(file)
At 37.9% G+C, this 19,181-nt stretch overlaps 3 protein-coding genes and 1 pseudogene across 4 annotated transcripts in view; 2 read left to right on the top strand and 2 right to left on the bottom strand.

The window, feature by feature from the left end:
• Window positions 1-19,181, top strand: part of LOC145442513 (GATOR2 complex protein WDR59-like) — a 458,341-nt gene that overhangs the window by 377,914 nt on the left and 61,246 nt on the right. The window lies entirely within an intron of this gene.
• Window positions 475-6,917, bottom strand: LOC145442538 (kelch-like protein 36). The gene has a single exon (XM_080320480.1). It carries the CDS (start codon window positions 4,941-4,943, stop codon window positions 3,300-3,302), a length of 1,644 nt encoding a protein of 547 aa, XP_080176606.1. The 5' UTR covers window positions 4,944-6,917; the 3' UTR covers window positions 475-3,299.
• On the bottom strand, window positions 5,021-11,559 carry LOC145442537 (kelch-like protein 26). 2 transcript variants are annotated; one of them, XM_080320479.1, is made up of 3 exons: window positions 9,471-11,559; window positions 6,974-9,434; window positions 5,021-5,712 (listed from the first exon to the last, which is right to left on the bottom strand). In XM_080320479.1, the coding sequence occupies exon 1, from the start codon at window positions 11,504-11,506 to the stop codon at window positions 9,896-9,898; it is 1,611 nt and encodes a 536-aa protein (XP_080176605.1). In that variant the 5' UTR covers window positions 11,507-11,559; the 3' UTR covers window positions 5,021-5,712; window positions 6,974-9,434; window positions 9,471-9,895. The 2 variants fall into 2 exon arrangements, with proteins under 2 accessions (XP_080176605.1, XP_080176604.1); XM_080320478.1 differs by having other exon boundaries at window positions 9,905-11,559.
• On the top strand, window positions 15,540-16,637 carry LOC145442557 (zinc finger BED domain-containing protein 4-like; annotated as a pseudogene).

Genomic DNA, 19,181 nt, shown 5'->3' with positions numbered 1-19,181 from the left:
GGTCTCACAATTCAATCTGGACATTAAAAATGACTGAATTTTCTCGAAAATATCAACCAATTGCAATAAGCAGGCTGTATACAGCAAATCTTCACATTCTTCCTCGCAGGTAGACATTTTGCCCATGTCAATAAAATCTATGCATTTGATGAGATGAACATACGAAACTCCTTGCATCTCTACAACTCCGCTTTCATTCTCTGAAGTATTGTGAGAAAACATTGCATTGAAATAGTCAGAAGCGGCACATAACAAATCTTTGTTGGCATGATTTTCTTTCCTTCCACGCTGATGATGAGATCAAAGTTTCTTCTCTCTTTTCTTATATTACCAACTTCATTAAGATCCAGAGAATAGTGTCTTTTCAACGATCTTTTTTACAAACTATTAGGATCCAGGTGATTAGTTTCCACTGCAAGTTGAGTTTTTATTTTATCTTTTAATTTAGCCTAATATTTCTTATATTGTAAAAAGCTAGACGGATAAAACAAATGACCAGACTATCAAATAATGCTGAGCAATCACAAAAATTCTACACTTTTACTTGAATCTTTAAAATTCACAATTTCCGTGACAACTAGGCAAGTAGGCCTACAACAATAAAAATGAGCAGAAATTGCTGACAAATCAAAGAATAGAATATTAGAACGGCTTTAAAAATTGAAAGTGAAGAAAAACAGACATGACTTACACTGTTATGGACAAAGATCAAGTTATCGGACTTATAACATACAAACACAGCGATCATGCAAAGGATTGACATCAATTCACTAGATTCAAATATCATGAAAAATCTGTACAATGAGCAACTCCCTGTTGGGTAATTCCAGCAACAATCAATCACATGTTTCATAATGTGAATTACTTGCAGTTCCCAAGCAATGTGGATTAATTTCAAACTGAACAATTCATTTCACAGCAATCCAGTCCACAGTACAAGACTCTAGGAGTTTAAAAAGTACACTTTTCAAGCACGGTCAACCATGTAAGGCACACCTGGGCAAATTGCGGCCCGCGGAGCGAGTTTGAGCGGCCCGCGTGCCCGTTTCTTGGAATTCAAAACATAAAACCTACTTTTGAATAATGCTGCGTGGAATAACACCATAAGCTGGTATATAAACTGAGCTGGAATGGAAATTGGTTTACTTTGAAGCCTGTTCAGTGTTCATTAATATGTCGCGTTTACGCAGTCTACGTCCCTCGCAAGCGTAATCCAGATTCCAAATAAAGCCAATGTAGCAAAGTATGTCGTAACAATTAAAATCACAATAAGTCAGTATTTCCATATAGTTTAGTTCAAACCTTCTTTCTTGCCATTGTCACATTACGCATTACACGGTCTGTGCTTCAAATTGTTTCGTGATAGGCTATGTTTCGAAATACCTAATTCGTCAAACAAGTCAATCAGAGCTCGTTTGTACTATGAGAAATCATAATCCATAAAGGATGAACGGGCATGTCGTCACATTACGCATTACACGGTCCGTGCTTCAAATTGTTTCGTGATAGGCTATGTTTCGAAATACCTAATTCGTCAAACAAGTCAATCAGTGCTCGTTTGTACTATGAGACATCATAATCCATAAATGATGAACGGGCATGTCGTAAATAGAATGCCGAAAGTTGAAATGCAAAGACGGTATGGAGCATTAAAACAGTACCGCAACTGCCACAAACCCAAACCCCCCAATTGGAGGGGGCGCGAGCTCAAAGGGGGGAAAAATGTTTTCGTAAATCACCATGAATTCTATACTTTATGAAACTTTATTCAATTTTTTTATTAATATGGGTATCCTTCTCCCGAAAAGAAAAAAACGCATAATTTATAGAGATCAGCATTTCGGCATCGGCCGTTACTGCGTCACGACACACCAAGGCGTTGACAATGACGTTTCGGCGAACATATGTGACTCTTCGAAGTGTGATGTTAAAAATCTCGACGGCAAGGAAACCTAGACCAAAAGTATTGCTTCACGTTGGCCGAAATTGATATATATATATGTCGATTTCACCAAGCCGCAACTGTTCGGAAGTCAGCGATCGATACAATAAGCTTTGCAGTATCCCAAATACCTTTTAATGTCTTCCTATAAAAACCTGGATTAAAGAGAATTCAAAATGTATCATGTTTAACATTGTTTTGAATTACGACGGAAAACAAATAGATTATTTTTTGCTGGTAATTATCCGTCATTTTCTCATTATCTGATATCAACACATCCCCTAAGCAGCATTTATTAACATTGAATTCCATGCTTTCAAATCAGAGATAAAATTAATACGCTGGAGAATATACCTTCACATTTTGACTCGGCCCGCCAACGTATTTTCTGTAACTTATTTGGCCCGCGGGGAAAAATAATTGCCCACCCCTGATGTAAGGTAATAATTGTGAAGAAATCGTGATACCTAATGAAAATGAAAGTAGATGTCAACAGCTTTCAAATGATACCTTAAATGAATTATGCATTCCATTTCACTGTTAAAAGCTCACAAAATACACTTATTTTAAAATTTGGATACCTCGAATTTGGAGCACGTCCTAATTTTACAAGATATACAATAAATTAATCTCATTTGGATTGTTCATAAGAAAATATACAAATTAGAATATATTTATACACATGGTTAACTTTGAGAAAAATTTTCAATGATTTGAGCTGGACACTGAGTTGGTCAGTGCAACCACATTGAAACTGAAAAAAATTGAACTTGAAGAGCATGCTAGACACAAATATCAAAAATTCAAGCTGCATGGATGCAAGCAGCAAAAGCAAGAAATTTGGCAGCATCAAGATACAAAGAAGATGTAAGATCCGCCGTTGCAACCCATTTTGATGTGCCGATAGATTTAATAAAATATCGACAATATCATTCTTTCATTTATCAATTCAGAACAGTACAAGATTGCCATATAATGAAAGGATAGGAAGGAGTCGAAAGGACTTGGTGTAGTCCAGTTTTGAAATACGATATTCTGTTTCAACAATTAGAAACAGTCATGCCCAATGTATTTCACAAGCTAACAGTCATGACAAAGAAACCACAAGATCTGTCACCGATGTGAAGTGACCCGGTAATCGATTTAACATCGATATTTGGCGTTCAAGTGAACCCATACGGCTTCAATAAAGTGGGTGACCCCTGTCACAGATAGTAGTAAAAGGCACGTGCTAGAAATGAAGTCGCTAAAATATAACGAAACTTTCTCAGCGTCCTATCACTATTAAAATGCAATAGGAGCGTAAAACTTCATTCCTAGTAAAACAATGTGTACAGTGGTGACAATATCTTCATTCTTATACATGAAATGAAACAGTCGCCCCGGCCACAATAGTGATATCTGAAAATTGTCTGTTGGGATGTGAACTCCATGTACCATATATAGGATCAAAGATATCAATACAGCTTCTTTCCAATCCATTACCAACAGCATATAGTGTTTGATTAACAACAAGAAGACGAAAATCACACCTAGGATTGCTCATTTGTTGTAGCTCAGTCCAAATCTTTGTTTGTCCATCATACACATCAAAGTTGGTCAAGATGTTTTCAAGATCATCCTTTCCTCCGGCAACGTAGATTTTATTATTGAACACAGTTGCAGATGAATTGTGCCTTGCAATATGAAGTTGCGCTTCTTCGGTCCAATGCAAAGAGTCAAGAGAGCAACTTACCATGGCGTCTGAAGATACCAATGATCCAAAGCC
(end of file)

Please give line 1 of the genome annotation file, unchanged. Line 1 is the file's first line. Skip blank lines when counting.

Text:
At 37.9% G+C, this 19,181-nt stretch overlaps 3 protein-coding genes and 1 pseudogene across 4 annotated transcripts in view; 2 read left to right on the top strand and 2 right to left on the bottom strand.